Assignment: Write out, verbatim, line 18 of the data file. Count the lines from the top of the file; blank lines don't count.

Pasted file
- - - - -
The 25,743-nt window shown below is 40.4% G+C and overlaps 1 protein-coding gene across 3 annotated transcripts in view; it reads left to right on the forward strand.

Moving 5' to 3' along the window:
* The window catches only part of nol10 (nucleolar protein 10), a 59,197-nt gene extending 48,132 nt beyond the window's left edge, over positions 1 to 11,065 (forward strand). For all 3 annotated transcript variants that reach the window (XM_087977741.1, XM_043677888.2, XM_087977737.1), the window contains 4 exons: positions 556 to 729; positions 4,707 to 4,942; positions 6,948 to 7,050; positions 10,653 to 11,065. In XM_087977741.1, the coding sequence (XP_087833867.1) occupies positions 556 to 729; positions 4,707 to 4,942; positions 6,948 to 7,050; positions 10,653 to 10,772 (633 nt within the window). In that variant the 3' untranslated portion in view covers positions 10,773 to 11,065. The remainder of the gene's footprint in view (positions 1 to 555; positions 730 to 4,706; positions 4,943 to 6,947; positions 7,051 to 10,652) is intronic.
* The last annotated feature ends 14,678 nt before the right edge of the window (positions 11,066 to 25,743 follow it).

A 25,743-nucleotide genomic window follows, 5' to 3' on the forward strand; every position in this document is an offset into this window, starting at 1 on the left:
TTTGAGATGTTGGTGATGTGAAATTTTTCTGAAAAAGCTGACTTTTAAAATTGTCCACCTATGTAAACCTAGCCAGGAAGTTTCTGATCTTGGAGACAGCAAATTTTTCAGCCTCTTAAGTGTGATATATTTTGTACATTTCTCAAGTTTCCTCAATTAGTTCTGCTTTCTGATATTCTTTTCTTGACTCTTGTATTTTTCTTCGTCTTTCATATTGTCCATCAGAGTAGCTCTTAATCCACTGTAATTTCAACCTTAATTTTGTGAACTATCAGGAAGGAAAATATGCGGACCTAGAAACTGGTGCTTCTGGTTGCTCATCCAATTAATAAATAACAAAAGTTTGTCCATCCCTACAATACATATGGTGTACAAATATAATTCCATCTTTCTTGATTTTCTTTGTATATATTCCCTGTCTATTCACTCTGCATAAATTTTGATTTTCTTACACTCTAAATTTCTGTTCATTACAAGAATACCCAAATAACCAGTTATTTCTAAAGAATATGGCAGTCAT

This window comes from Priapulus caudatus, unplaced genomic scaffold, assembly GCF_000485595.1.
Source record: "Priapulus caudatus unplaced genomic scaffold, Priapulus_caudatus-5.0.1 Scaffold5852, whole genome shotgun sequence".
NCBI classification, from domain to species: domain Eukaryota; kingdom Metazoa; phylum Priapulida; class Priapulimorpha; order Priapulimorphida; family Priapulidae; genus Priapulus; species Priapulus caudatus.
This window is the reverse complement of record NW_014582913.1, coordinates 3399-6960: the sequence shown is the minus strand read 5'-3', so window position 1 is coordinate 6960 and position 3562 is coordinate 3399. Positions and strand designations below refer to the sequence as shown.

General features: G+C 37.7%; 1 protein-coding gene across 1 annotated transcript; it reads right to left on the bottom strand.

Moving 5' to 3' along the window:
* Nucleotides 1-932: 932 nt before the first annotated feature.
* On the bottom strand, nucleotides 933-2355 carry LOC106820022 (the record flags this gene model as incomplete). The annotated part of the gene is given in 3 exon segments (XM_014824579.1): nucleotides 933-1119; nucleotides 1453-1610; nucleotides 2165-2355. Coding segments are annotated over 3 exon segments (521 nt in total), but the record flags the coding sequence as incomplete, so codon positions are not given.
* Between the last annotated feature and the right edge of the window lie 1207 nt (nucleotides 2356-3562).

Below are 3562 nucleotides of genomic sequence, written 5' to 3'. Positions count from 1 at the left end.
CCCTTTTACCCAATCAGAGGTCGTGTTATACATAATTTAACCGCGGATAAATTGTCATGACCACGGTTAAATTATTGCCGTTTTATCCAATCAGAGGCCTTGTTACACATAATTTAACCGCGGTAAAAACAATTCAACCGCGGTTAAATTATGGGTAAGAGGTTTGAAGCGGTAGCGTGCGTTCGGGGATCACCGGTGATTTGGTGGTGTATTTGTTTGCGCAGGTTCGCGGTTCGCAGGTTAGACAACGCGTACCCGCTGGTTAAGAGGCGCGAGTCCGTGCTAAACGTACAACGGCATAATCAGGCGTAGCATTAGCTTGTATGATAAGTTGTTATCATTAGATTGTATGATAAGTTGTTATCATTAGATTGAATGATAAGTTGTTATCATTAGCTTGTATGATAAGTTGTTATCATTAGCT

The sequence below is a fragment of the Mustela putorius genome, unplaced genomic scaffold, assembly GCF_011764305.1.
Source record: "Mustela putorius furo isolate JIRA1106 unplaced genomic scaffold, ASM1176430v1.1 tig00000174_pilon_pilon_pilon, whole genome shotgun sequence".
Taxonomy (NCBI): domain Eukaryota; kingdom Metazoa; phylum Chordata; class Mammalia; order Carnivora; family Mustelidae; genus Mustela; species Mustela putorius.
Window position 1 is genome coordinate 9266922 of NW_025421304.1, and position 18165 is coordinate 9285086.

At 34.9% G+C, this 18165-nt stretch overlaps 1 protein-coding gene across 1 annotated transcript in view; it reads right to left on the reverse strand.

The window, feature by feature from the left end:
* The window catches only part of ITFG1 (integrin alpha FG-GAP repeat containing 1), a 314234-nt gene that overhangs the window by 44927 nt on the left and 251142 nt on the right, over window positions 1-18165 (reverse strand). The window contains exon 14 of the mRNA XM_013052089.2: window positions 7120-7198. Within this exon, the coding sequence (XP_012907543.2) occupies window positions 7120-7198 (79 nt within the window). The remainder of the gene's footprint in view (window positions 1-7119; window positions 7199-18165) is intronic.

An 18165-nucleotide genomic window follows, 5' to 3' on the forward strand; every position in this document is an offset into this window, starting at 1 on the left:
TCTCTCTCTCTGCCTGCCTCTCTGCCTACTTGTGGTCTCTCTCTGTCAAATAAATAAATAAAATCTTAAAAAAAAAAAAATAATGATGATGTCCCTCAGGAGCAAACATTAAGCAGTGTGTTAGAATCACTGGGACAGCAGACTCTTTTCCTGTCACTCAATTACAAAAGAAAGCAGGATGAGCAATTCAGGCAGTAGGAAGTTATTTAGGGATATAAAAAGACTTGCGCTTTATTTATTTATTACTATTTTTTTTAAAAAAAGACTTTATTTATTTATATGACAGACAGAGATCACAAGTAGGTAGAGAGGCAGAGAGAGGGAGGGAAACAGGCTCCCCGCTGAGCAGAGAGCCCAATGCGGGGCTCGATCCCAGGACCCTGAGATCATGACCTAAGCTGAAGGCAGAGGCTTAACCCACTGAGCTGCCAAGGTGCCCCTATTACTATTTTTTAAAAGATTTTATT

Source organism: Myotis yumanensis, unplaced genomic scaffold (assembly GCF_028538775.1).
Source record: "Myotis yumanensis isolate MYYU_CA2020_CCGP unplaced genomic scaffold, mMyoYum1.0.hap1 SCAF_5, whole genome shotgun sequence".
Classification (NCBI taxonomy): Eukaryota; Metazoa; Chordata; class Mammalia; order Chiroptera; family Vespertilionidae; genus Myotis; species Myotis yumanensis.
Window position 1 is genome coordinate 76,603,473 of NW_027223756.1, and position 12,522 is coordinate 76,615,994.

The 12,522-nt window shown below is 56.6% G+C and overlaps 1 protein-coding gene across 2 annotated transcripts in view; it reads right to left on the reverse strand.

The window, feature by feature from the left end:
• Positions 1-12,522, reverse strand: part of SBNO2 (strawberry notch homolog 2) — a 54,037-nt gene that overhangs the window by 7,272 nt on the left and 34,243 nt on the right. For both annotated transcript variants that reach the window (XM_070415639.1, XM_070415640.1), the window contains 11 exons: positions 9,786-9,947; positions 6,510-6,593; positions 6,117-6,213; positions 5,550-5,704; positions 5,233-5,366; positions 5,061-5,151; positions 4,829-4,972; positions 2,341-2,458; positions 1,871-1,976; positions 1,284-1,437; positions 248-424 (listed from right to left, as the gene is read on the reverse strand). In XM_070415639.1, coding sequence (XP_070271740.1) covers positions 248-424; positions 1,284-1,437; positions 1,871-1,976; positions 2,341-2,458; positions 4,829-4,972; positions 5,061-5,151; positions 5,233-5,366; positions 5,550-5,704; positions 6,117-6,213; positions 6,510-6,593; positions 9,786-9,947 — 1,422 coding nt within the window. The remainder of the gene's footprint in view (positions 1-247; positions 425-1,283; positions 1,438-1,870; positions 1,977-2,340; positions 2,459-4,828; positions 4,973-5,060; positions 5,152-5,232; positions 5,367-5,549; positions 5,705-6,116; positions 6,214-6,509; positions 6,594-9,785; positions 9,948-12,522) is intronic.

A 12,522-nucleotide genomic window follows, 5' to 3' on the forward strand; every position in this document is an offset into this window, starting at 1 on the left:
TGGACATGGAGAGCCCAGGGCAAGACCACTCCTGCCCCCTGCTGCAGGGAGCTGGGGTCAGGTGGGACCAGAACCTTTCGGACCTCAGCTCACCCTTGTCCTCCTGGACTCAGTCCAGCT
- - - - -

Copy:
The sequence below is a fragment of the Mustela putorius genome, unplaced genomic scaffold, assembly GCF_011764305.1.